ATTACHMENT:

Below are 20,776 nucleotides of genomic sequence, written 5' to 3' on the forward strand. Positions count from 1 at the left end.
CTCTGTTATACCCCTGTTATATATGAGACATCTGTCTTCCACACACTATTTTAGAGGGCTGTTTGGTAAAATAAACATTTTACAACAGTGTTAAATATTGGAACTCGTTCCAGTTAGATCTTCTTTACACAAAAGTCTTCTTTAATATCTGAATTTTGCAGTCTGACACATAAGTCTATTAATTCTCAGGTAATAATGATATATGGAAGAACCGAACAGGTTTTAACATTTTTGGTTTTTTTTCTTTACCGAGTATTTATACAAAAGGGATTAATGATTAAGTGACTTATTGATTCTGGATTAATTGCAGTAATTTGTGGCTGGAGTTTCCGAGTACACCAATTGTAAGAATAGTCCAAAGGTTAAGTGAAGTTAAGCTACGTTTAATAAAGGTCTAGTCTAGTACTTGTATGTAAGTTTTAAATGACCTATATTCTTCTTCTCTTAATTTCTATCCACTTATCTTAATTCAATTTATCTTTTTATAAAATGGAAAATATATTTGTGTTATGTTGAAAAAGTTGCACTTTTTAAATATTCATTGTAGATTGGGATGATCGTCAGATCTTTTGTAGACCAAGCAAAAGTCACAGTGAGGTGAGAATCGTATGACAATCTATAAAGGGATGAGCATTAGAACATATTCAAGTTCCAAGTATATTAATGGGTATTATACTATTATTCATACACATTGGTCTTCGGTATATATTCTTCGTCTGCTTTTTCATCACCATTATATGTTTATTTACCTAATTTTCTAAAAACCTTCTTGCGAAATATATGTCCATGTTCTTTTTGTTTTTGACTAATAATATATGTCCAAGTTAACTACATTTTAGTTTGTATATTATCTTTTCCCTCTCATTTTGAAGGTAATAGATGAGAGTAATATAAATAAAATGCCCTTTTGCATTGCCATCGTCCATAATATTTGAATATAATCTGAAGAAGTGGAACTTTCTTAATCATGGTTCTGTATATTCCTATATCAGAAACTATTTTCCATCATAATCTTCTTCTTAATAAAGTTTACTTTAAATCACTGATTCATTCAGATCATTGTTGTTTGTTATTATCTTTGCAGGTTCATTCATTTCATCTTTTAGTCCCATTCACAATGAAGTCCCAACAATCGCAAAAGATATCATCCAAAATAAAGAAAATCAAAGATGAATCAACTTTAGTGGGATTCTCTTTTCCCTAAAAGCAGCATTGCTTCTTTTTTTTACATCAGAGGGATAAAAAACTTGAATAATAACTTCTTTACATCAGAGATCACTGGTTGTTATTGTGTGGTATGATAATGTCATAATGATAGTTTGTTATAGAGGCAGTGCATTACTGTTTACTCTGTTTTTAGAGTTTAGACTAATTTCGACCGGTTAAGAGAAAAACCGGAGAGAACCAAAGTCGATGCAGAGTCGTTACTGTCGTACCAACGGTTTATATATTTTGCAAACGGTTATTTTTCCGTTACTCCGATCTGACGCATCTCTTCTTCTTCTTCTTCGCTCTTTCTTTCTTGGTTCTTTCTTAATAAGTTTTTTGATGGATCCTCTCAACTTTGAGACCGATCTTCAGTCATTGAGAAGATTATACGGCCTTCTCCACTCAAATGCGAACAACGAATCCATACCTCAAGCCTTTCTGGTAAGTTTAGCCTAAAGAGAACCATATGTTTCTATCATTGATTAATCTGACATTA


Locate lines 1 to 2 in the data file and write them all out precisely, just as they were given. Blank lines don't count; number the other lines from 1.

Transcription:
Below are 20,776 nucleotides of genomic sequence, written 5' to 3' on the forward strand. Positions count from 1 at the left end.
CTCTGTTATACCCCTGTTATATATGAGACATCTGTCTTCCACACACTATTTTAGAGGGCTGTTTGGTAAAATAAACATTTTACAACAGTGTTAAATATTGGAACTCGTTCCAGTTAGATCTTCTTTACACAAAAGTCTTCTTTAATATCTGAATTTTGCAGTCTGACACATAAGTCTATTAATTCTCAGGTAATAATGATATATGGAAGAACCGAACAGGTTTTAACATTTTTGGTTTTTTTTCTTTACCGAGTATTTATACAAAAGGGATTAATGATTAAGTGACTTATTGATTCTGGATTAATTGCAGTAATTTGTGGCTGGAGTTTCCGAGTACACCAATTGTAAGAATAGTCCAAAGGTTAAGTGAAGTTAAGCTACGTTTAATAAAGGTCTAGTCTAGTACTTGTATGTAAGTTTTAAATGACCTATATTCTTCTTCTCTTAATTTCTATCCACTTATCTTAATTCAATTTATCTTTTTATAAAATGGAAAATATATTTGTGTTATGTTGAAAAAGTTGCACTTTTTAAATATTCATTGTAGATTGGGATGATCGTCAGATCTTTTGTAGACCAAGCAAAAGTCACAGTGAGGTGAGAATCGTATGACAATCTATAAAGGGATGAGCATTAGAACATATTCAAGTTCCAAGTATATTAATGGGTATTATACTATTATTCATACACATTGGTCTTCGGTATATATTCTTCGTCTGCTTTTTCATCACCATTATATGTTTATTTACCTAATTTTCTAAAAACCTTCTTGCGAAATATATGTCCATGTTCTTTTTGTTTTTGACTAATAATATATGTCCAAGTTAACTACATTTTAGTTTGTATATTATCTTTTCCCTCTCATTTTGAAGGTAATAGATGAGAGTAATATAAATAAAATGCCCTTTTGCATTGCCATCGTCCATAATATTTGAATATAATCTGAAGAAGTGGAACTTTCTTAATCATGGTTCTGTATATTCCTATATCAGAAACTATTTTCCATCATAATCTTCTTCTTAATAAAGTTTACTTTAAATCACTGATTCATTCAGATCATTGTTGTTTGTTATTATCTTTGCAGGTTCATTCATTTCATCTTTTAGTCCCATTCACAATGAAGTCCCAACAATCGCAAAAGATATCATCCAAAATAAAGAAAATCAAAGATGAATCAACTTTAGTGGGATTCTCTTTTCCCTAAAAGCAGCATTGCTTCTTTTTTTTACATCAGAGGGATAAAAAACTTGAATAATAACTTCTTTACATCAGAGATCACTGGTTGTTATTGTGTGGTATGATAATGTCATAATGATAGTTTGTTATAGAGGCAGTGCATTACTGTTTACTCTGTTTTTAGAGTTTAGACTAATTTCGACCGGTTAAGAGAAAAACCGGAGAGAACCAAAGTCGATGCAGAGTCGTTACTGTCGTACCAACGGTTTATATATTTTGCAAACGGTTATTTTTCCGTTACTCCGATCTGACGCATCTCTTCTTCTTCTTCTTCGCTCTTTCTTTCTTGGTTCTTTCTTAATAAGTTTTTTGATGGATCCTCTCAACTTTGAGACCGATCTTCAGTCATTGAGAAGATTATACGGCCTTCTCCACTCAAATGCGAACAACGAATCCATACCTCAAGCCTTTCTGGTAAGTTTAGCCTAAAGAGAACCATATGTTTCTATCATTGATTAATCTGACATTA